IMHO, Microsoft’s NTLM authentication protocol is getting a bit long on the tooth. Although we still support it for various reasons (many of which are obvious), you should look very sternly upon it if your application uses it.
In case you’re not familiar with the NTLM protocol, there’s a great write-up at http://msdn.microsoft.com/library/default.asp?url=/library/en-us/secauthn/security/microsoft_ntlm.asp.
There’s really very little reason not to migrate to the Negotiate SSP. If you haven’t considered migrating, you should do so sooner rather than later. The chief benefit of Negotiate is that it will use Kerberos if possible, and can securely downgrade to NTLM if it becomes necessary.
The benefits of Kerberos over NTLM are many—these are just a few:
But if these weren’t enough, there’s always the general security factor. Of the three flavors of NTLM (LM, NTLM, and NTLMv2), only v2 holds a candle to Kerberos in terms of security. Unfortunately, you can’t actually rely on people deploying NTLMv2 correctly, and even if you could, you still wouldn’t be as safe as you were if you were using Kerberos.
Let’s look a little closer at those last two assertions, shall we?
I’ve heard talk that NTLMv2 is cryptographically equivalent to Win2003 Kerberos (because both use RC4/HMAC). This is more or less true. However, if your application’s security depends on this strength of crypto being used, you are pinning lots of hope on a very sick donkey.
First off, in order to use RC4 with NTLM, you need NTLMv2. NTLMv2 will only be negotiated if your LmCompatibilityLevel is set correctly (see http://msdn.microsoft.com/library/default.asp?url=/library/en-us/gp/576.asp for what this means). This is an extra step that many system administrators may or may not actually do depending on what Operating Systems are present in the deployment.
As if this weren’t enough, setting this key to ensure NTLMv2 (since v1 and LM are Right Out) is negotiated effectively cuts off a machine (or a domain) from authentication using older versions of Windows. Obviously, MS does not support those, but let’s be honest: some deployments still use them.
So, a deployment that contains, say, Windows NT 3.51, would be unable to deploy NTLMv2. For this reason, you can’t count on system administrators requiring NTLMv2 and thus cannot rely on it to secure your application protocol.
Note that it’s safe to use Negotiate in these environments, even though NTLMv2 may not be available, because Negotiate can determine that Kerberos can’t be used to a target server and will drop down to whatever version of NTLM the deployment is configured for. This allows you to actually get Kerberos in situations where it is possible to use without forsaking NTLM for the situations where it is necessary.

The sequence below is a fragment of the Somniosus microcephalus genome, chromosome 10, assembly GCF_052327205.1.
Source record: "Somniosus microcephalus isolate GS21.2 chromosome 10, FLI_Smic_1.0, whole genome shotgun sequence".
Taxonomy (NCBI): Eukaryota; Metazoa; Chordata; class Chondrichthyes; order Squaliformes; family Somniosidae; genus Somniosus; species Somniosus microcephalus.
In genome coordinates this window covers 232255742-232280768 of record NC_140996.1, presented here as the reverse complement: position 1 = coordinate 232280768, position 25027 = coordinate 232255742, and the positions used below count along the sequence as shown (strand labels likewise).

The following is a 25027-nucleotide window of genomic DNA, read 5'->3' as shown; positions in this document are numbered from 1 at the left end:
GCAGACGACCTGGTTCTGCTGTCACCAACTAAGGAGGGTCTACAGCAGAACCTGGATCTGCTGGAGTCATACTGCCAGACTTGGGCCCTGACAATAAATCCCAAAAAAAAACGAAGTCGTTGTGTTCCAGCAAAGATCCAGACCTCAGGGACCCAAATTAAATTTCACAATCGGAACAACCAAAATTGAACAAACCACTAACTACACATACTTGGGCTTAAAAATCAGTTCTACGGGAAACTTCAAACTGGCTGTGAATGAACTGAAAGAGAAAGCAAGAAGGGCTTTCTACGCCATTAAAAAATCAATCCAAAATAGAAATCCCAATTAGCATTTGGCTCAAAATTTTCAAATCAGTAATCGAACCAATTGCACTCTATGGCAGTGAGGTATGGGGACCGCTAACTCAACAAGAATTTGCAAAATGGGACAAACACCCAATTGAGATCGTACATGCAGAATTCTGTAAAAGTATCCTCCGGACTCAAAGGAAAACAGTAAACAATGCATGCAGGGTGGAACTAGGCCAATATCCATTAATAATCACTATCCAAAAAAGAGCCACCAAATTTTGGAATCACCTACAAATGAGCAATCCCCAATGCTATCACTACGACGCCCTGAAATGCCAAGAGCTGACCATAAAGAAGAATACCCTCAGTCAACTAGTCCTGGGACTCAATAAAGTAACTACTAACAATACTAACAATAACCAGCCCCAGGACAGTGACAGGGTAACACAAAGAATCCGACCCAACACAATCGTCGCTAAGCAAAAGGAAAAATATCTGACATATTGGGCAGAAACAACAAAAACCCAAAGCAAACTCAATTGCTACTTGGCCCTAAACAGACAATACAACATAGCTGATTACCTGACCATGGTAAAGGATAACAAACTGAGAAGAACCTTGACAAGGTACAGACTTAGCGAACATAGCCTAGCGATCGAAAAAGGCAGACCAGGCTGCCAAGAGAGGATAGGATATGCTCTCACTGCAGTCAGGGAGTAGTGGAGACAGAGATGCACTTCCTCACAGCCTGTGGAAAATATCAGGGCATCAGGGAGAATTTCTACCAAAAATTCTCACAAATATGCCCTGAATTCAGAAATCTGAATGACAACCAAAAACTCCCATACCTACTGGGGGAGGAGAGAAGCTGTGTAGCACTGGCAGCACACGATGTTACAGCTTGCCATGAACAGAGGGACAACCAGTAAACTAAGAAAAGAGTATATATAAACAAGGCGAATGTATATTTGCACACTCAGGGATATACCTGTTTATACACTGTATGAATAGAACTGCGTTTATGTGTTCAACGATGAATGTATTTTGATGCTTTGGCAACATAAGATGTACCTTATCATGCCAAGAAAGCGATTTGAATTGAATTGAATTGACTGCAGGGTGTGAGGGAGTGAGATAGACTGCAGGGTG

The biggest problem with NTLM, in my opinion, is that all flavors of it lack support for server auth. Some have claimed that NTLM has mutual auth because the server produces a challenge after contacting its DC over the netlogon secure channel so the “server” is really the DC you contacted, but this isn’t mutual auth. It would be server auth if you were sending messages to the DC, but you’re not—you’re sending them to a file server or a mail server, or whatnot.
So: all NTLM can actually guarantee a client application is that it’s talking to someone with a secure channel. Yeah, it’s better than nothing, but it may not be enough.
Consider a file server. If I want to hit a central install-point for my domain software (\\foo\bar\baz\InstallStuff.exe), then I want to authenticate to \\foo, and then ask it to start sending bits for InstallStuff.exe to me. In this scenario, I don’t know whether \\foo is really \\foo, or whether it might be some rogue server that happens to be joined to the same domain, or some other server somewhere in my domain that’s been penetrated.
If your application is currently using NTLM, you should migrate to Negotiate sooner, rather than later. Negotiate is smart enough today to know when Kerberos should be used, and when using NTLM is safe. Negotiate also gives applications a chance of using new authentication protocols when they come out.
I’ll write again on the specifics of how to migrate later, but hopefully this entry will get people started thinking about whether they really need NTLM, and keep developers from writing new code that uses it.
- David Christiansen